By Charlie Melk
Let the “form-o-meters” and wild speculations begin! This is definitely my
favorite transition period of the cycling season; the time when we can get some
kind of inkling of where our favorites lie in their respective preparations for
The Big One - Le Grande Boucle.
Now, I love bike racing in general, and especially bike racing at the
professional level, because what these people do, day in and day out, is
completely amazing to me. The amount of self-sacrifice and dedication required
to bring out every last percentage point of potentiality in order to leave it on
the roads of France in July is something that I truly admire and am astonished
by on a yearly basis. There are many beautiful races on the professional
calendar all season long, but alas, there is only one Tour de France, and when
nary a single rider shows up with anything but peak fitness, the stage is set
for the best stage racing we will see all year, bar none.
The “form-o-meter” races begin in late May through mid-June, and include the
Classique des Alpes (1.HC), the Critérium du Dauphiné Libéré (2.HC), Euskal
Bizikleta (2.1), the Deutschland Tour (2.2), and the Tour de Suisse (2.HC).
Now, as you see from the ranking of these events, they are all highly
prestigious races in themselves, and should a rider win any of these races under
normal circumstances their season would already be considered a success.
Realizing this should only serve to remind us just how important the Tour really
is. After all, how many other events have HC races as “warm-up” events?
From these traditional Tour build-up races, we can get a sense of where our
favorites lie in comparison to one another and project, perhaps, if we were to
be so bold, how the form is running—hot or cold. Of course, there are those
riders who hide their form, either because they don’t want their rivals to know
where they are in their preparations, or because they don’t want the pressure of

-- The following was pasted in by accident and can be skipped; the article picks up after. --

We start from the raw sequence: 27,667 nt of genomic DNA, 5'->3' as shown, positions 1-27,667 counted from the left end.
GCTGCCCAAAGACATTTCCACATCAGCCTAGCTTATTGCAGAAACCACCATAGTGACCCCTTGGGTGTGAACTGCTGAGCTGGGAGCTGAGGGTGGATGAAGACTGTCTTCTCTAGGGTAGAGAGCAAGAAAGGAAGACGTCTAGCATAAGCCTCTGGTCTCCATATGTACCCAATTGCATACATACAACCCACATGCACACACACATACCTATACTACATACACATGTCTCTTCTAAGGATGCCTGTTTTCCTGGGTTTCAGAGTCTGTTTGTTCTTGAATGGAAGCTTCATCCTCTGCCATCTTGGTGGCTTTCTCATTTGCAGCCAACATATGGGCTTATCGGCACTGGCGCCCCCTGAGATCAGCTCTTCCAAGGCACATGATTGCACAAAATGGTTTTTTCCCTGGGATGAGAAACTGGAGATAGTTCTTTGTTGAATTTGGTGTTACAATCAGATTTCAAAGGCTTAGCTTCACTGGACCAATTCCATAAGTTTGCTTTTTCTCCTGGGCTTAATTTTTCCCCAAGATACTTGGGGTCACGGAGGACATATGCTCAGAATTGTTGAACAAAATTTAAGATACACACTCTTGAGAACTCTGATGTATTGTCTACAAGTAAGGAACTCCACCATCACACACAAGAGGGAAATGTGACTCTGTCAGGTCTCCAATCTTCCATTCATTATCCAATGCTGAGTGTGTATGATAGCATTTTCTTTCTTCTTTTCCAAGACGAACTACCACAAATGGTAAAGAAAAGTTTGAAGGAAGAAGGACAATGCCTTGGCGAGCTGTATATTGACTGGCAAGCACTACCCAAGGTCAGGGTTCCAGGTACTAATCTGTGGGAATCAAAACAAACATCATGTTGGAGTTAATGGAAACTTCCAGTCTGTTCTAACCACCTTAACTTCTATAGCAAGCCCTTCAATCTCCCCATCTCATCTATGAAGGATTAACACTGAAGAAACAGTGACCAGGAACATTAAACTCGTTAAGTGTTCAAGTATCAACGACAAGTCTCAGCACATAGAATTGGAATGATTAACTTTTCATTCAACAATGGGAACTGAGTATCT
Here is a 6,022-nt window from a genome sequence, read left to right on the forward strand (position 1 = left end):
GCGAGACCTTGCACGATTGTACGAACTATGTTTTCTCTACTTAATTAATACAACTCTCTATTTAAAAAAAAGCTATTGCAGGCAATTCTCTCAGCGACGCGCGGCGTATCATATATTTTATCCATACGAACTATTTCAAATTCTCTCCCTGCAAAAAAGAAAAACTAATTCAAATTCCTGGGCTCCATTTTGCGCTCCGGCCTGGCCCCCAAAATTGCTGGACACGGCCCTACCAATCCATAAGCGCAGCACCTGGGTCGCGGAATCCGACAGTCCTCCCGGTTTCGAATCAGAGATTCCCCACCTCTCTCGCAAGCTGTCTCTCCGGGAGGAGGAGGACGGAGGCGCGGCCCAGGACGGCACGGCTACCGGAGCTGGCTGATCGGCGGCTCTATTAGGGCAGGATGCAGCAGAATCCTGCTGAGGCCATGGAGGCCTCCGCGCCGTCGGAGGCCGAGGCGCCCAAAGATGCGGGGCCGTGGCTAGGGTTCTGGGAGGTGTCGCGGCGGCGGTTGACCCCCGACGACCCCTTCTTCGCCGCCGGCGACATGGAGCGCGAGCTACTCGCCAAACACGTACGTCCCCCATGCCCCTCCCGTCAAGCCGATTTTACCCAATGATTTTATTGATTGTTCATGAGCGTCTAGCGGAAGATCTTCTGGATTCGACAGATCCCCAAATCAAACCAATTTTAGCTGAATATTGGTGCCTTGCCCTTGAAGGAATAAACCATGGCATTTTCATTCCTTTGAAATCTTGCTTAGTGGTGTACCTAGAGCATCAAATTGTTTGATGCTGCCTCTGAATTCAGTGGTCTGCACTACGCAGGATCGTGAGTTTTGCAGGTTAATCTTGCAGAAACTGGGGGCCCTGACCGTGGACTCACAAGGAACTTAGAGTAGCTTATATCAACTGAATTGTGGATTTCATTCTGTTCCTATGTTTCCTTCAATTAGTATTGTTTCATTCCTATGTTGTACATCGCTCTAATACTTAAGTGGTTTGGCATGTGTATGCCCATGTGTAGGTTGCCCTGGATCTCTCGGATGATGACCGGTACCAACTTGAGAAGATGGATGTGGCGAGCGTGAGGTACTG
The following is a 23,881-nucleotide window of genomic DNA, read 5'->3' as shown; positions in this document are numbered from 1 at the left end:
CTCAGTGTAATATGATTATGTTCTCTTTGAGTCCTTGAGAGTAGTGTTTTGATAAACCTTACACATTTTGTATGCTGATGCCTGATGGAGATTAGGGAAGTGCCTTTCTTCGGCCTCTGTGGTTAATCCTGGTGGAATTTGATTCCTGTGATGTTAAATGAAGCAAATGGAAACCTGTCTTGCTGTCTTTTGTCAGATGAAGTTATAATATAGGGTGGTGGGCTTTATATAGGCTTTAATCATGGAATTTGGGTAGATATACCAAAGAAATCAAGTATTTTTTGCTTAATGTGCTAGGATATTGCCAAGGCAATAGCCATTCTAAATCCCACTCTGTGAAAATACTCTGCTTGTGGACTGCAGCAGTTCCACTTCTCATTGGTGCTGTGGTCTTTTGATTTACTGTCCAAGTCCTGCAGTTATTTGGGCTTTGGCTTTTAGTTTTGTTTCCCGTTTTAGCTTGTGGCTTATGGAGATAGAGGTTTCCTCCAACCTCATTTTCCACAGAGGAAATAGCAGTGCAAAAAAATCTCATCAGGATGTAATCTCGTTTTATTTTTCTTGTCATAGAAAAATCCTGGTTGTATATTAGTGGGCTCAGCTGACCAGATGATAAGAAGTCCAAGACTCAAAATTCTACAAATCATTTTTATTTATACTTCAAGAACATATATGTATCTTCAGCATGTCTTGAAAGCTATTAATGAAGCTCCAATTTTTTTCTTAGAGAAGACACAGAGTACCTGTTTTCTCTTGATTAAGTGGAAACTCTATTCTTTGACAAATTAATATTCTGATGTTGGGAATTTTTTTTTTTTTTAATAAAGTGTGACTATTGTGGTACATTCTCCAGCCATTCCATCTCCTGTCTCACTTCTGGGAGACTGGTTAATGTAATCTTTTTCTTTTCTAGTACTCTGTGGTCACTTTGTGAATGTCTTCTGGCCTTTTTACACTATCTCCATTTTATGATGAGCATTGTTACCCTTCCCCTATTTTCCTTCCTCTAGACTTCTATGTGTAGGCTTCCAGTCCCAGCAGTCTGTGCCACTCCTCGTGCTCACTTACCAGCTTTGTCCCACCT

expectation leveled against them by the press and public—or both. No matter—the
main protagonists in this year’s race are fortunately not shy at all about
sharing their fitness levels with the rest of us.
And so, let’s take a look at where our favorites stand in comparison to one
another at the moment. It’s difficult to gauge strength comparatively between
many separate events, but it’s also quite amusing. Adding in some more
entertainment value, we don’t have to simply limit ourselves to current results,
we can also take into account the historic strengths and weaknesses of our
favorites. For the sake of concision, let’s limit this little speculation-fest
to Lance Armstrong and Jan Ullrich, with a smattering of other hopefuls added in
at the end to round out my probable top five prediction.
Lance Armstrong is the number one favorite this year, as he has been every
year since his dramatic and unexpected overall victory in the 1999 Tour. When
you win the biggest, baddest bike race for five years in a row, you have earned
the distinction of “Number One Favorite.” Many would argue that last year’s
edition of the Grand Boucle showcased Armstrong’s gradual decline from the
pinnacle of “favoritedom”, but I would strongly disagree. His marital problems
having been resolved, in a manner of speaking, and several of his pre-Tour
choices having been reevaluated since last year, it would be a mistake to
believe that he is not the most dangerous rider in the Tour this year.
If you look at his results so far this year, including five wins and several
important podium appearances as of press time, you will see evidence of a
consistent and reinvigorated protagonist. As we have all learned in the past,
Lance always has a plan. Another thing we have learned is that if you tell this
guy that he doesn’t have a chance, he will most certainly make you eat those
More so than his tangible results thus far, however, one needs to take into
account just how driven to succeed this man is. He is unashamedly focused on
winning the Tour every year, oftentimes stating that it is the only race that
really matters to him, and he has the infrastructure behind him to back him in
his efforts. The plan is laid out meticulously, the director is brilliant, the
team is a perfect combination of rouleurs and climbers who are all there, 100%,
to see their leader to the top step of the podium - nothing less, and the focus,